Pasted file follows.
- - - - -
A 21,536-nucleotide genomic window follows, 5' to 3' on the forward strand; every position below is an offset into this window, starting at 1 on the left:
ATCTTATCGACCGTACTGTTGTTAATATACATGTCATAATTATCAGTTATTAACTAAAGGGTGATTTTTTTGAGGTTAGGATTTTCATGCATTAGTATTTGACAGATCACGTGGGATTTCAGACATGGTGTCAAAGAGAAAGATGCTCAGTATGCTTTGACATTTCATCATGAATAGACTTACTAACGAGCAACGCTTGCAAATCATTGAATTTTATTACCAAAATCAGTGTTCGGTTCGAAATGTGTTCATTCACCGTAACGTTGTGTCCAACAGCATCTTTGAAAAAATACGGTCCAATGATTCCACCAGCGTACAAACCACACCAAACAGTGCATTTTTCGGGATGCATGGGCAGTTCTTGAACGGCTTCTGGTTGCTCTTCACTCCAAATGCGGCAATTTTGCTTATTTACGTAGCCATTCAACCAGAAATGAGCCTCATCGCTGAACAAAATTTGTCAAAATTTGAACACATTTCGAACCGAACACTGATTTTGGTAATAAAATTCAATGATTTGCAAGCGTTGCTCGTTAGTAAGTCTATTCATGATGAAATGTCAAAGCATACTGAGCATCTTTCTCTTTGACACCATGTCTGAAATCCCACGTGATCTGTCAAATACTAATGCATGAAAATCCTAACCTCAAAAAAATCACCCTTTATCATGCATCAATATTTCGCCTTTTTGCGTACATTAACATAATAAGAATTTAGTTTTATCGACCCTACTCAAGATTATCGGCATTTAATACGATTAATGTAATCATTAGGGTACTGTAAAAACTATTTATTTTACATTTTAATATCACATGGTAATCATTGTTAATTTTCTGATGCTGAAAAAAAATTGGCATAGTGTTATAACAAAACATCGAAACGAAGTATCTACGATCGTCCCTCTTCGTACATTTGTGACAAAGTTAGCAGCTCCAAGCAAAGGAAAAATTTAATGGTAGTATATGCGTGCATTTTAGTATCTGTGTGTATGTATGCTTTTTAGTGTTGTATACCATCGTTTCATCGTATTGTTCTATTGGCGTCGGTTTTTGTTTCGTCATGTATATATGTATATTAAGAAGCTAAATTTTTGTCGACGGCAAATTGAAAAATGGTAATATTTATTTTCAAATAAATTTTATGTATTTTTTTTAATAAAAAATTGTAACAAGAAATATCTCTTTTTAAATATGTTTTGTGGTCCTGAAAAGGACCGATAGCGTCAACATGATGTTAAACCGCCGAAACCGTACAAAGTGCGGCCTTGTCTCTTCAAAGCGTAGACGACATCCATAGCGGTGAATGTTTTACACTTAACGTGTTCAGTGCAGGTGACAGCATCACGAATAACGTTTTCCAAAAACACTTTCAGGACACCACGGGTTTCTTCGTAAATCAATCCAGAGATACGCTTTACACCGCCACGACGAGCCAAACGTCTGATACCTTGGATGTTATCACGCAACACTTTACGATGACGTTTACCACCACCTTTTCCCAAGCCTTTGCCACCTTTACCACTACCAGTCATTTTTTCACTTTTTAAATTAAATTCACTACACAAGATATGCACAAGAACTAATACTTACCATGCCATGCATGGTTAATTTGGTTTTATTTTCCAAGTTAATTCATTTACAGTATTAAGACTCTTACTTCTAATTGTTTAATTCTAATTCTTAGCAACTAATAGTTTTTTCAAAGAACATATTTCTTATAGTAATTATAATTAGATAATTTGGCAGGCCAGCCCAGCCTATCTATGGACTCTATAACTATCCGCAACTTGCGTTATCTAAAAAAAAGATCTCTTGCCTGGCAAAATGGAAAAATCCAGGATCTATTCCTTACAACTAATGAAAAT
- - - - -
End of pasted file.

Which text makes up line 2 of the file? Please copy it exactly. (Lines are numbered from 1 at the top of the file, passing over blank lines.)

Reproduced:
ATCTTATCGACCGTACTGTTGTTAATATACATGTCATAATTATCAGTTATTAACTAAAGGGTGATTTTTTTGAGGTTAGGATTTTCATGCATTAGTATTTGACAGATCACGTGGGATTTCAGACATGGTGTCAAAGAGAAAGATGCTCAGTATGCTTTGACATTTCATCATGAATAGACTTACTAACGAGCAACGCTTGCAAATCATTGAATTTTATTACCAAAATCAGTGTTCGGTTCGAAATGTGTTCATTCACCGTAACGTTGTGTCCAACAGCATCTTTGAAAAAATACGGTCCAATGATTCCACCAGCGTACAAACCACACCAAACAGTGCATTTTTCGGGATGCATGGGCAGTTCTTGAACGGCTTCTGGTTGCTCTTCACTCCAAATGCGGCAATTTTGCTTATTTACGTAGCCATTCAACCAGAAATGAGCCTCATCGCTGAACAAAATTTGTCAAAATTTGAACACATTTCGAACCGAACACTGATTTTGGTAATAAAATTCAATGATTTGCAAGCGTTGCTCGTTAGTAAGTCTATTCATGATGAAATGTCAAAGCATACTGAGCATCTTTCTCTTTGACACCATGTCTGAAATCCCACGTGATCTGTCAAATACTAATGCATGAAAATCCTAACCTCAAAAAAATCACCCTTTATCATGCATCAATATTTCGCCTTTTTGCGTACATTAACATAATAAGAATTTAGTTTTATCGACCCTACTCAAGATTATCGGCATTTAATACGATTAATGTAATCATTAGGGTACTGTAAAAACTATTTATTTTACATTTTAATATCACATGGTAATCATTGTTAATTTTCTGATGCTGAAAAAAAATTGGCATAGTGTTATAACAAAACATCGAAACGAAGTATCTACGATCGTCCCTCTTCGTACATTTGTGACAAAGTTAGCAGCTCCAAGCAAAGGAAAAATTTAATGGTAGTATATGCGTGCATTTTAGTATCTGTGTGTATGTATGCTTTTTAGTGTTGTATACCATCGTTTCATCGTATTGTTCTATTGGCGTCGGTTTTTGTTTCGTCATGTATATATGTATATTAAGAAGCTAAATTTTTGTCGACGGCAAATTGAAAAATGGTAATATTTATTTTCAAATAAATTTTATGTATTTTTTTTAATAAAAAATTGTAACAAGAAATATCTCTTTTTAAATATGTTTTGTGGTCCTGAAAAGGACCGATAGCGTCAACATGATGTTAAACCGCCGAAACCGTACAAAGTGCGGCCTTGTCTCTTCAAAGCGTAGACGACATCCATAGCGGTGAATGTTTTACACTTAACGTGTTCAGTGCAGGTGACAGCATCACGAATAACGTTTTCCAAAAACACTTTCAGGACACCACGGGTTTCTTCGTAAATCAATCCAGAGATACGCTTTACACCGCCACGACGAGCCAAACGTCTGATACCTTGGATGTTATCACGCAACACTTTACGATGACGTTTACCACCACCTTTTCCCAAGCCTTTGCCACCTTTACCACTACCAGTCATTTTTTCACTTTTTAAATTAAATTCACTACACAAGATATGCACAAGAACTAATACTTACCATGCCATGCATGGTTAATTTGGTTTTATTTTCCAAGTTAATTCATTTACAGTATTAAGACTCTTACTTCTAATTGTTTAATTCTAATTCTTAGCAACTAATAGTTTTTTCAAAGAACATATTTCTTATAGTAATTATAATTAGATAATTTGGCAGGCCAGCCCAGCCTATCTATGGACTCTATAACTATCCGCAACTTGCGTTATCTAAAAAAAAGATCTCTTGCCTGGCAAAATGGAAAAATCCAGGATCTATTCCTTACAACTAATGAAAAT